The Japanese government announced on Thursday, December 2, that it would partially modify its request to airlines to suspend new bookings for Japan, explaining that it wants to ensure that its citizens return to their home country.
Faced with fears about the Omicron variant, Tokyo asked Wednesday 1There is In December, airlines will have to suspend all new bookings in its region for a month – which affected Japanese citizens and foreigners alike.
“This request has caused confusion among those involved, so the Prime Minister has asked the Ministry of Transport to reconsider the matter in light of the demands of Japanese citizens.” Those who want to return to the archipelago, said government spokesman Hirokasu Matsuno.
The new restrictions come as a second case of the omigran variant of Govit-19 on Japanese soil was confirmed on Wednesday. The government said last week it was a passenger from Peru. The first case, reported Tuesday, involved a man from Namibia.
Closing borders for all foreign visitors
In addition, Japan announced on Monday that it would close its borders to all foreign visitors, three weeks after easing some restrictions to allow entry for business travelers, students and foreign trainers.
On Tuesday he decided to close its borders to all foreigners in ten countries in South Africa, including South Africa, where the Omigran variant was first identified.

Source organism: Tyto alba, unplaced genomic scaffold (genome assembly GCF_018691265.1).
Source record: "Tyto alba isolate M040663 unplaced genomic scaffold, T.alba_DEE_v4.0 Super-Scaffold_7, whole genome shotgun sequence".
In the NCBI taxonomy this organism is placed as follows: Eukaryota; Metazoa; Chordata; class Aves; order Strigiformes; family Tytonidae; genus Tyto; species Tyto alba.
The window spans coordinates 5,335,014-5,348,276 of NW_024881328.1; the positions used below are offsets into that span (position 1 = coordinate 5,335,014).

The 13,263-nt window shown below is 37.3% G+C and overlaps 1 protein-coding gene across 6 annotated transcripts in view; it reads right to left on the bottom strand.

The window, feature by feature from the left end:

Japan has been relatively protected from the epidemic, with about 18,350 people dying since the beginning of 2020. Unlike many countries, it avoids drastic control measures. After a slow start, the national immunization campaign has gained momentum and nearly 77% of the country’s population now has two injections. The administration of the third dose began Wednesday for those who have been fully vaccinated for at least eight months.
Officially announced in South Africa on November 24, the Omicron variant had actually begun to spread around the world several days earlier, with Dutch health officials announcing on Tuesday that Omicron was already in circulation in the Netherlands on November 19th.